Patients with chronic renal failure are commonly cared using a blood filtration mechanism like hemodialysis. Little information is available regarding ocular changes following hemodialysis for people with chronic renal failure. Accordingly, this study intended to estimate the pre- and post-hemodialysis thickness of retina and choroid and other ocular findings in patients with chronic renal failure.
This research is a “before and after” clinical experiment, without control. This prospective study was conducted on patients with chronic renal failure who were in Imam Khomeini Hospital for hemodialysis in 2017. The sample size of this study was estimated to be 67 (134 eyes). In this study, after acquiring consent (by the associated assistant) from all patients, thorough ocular examinations including IOP control, VA and fundus examination, reflection, and macula and choroid OCT were performed 30 min before and after hemodialysis and entered in SPSS V. 16 software by the project manager. Finally, these data were analyzed practicing T-pair tests or their nonparametric equivalent, the Wilcoxon test.
Based on the results of this examination, studying 67 participating patients, 134 eyes were examined, of which 80 eyes (59.8%) belonged to men, and 54 eyes (40.2%) belonged to women. The mean and standard deviation of participants’ age in the study was reported to be 57.3 ± 15 years, and the dialysis duration was 3.0 ± 2.11 h. According to the Wilcoxon test, the average rank in terms of weight, patient temperature, pulse, blood sugar, urea, potassium, ocular pressure, 500-micron nasal choroidal thickness, and myopia in diopter vary significantly before and after dialysis (p < 0.05). However, according to the Wilcoxon test, choroidal thickness in the subfoveal area of the eye (p = 0.600), the retinal thickness in the subfoveal area (p = 0.839), the amount of astigmatism in diopter (p = 0.757) and the amount of hypermetropia in diopter (p = 0.068) before and after dialysis do not have a significant difference. Based on the t test, it was reported that the average creatinine score, the best corrected vision, and the 500 and 1000-micron temporal and nasal choroidal thickness had a significant difference (p < 0.05).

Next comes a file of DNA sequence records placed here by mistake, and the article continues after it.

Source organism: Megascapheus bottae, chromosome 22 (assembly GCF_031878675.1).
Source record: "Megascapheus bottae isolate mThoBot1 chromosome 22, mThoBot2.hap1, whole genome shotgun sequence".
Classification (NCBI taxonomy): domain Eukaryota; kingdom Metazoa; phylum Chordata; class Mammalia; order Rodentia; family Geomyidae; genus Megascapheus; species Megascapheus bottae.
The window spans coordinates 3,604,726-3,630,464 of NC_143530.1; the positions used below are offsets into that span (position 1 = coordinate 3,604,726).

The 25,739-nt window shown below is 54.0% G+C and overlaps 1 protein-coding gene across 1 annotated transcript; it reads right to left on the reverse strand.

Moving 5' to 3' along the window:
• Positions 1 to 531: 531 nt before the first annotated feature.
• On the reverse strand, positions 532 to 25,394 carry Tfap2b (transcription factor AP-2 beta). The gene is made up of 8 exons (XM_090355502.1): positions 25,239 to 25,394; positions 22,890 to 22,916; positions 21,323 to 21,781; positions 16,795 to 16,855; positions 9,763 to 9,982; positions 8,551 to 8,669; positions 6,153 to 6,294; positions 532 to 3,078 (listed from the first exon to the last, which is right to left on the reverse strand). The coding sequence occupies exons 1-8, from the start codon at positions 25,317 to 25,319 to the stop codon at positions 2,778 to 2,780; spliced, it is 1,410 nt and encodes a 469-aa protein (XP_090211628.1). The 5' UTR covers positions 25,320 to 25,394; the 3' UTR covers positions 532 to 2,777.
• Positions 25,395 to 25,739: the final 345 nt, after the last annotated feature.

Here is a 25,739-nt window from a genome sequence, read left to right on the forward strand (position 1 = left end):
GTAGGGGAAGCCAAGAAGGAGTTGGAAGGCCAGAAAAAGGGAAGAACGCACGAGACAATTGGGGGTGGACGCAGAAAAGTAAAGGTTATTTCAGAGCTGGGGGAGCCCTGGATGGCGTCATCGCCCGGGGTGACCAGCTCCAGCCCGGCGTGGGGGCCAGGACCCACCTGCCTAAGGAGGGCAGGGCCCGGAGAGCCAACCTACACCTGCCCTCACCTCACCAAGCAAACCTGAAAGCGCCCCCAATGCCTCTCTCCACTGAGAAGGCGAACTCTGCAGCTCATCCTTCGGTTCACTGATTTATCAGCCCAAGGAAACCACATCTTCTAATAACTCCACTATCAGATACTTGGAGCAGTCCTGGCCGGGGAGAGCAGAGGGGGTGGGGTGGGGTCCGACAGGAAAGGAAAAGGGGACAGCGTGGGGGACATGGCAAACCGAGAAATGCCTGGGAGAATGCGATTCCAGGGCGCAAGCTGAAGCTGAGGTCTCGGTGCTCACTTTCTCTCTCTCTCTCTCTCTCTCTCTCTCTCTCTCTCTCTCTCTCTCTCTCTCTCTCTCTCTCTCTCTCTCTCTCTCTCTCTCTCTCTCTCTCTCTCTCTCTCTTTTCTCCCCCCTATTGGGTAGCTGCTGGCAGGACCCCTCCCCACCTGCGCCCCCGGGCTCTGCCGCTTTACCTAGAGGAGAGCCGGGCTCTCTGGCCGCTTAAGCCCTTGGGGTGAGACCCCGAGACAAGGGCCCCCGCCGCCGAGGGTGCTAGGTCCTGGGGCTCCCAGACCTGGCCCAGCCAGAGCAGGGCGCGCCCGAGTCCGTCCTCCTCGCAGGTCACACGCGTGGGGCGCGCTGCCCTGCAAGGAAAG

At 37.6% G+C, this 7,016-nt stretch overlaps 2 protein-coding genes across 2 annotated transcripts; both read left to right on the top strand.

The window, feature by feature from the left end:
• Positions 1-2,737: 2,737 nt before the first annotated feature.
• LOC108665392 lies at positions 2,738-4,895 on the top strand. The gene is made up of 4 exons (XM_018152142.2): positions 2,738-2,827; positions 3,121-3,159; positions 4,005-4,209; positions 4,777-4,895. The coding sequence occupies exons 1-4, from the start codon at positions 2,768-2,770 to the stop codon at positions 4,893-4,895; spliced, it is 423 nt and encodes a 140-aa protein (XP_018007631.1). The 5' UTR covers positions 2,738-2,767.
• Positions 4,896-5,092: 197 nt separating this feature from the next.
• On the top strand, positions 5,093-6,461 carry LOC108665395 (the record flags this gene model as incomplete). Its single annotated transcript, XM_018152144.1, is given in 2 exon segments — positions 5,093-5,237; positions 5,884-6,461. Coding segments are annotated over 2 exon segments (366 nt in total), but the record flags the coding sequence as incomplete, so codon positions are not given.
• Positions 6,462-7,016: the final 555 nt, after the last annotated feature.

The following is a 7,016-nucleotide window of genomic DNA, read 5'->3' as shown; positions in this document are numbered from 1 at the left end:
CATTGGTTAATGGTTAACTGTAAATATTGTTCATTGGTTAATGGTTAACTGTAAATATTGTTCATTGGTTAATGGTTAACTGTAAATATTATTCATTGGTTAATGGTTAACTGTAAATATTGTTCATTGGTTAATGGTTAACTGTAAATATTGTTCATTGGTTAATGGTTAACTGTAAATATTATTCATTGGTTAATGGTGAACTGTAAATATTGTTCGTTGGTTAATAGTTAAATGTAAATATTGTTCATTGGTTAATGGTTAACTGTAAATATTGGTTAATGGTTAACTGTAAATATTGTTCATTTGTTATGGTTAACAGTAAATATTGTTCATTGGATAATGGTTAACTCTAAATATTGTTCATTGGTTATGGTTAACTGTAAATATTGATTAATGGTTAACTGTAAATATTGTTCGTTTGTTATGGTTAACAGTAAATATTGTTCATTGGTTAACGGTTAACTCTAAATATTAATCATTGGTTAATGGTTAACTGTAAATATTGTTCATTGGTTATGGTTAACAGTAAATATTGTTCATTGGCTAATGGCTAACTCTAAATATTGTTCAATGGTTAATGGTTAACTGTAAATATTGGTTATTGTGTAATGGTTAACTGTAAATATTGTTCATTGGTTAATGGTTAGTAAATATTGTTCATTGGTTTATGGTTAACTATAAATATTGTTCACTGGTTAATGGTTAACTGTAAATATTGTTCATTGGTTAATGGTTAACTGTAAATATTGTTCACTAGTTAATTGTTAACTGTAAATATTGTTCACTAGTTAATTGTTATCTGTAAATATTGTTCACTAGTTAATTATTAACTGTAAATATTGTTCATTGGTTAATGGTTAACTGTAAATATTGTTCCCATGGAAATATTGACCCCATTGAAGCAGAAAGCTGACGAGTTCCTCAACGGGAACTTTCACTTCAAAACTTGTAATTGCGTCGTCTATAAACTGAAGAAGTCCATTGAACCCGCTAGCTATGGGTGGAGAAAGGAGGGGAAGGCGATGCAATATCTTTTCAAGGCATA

Based on the results of the current study, it was settled that the corrected vision, ocular pressure, as well as the 500-micron nasal choroidal thickness, and myopia in diopter and the 1000-micron temporal and nasal choroidal thickness of patients before and after hemodialysis vary. This difference shows the impact of hemodialysis on changes in ocular characteristics in patients with renal insufficiency.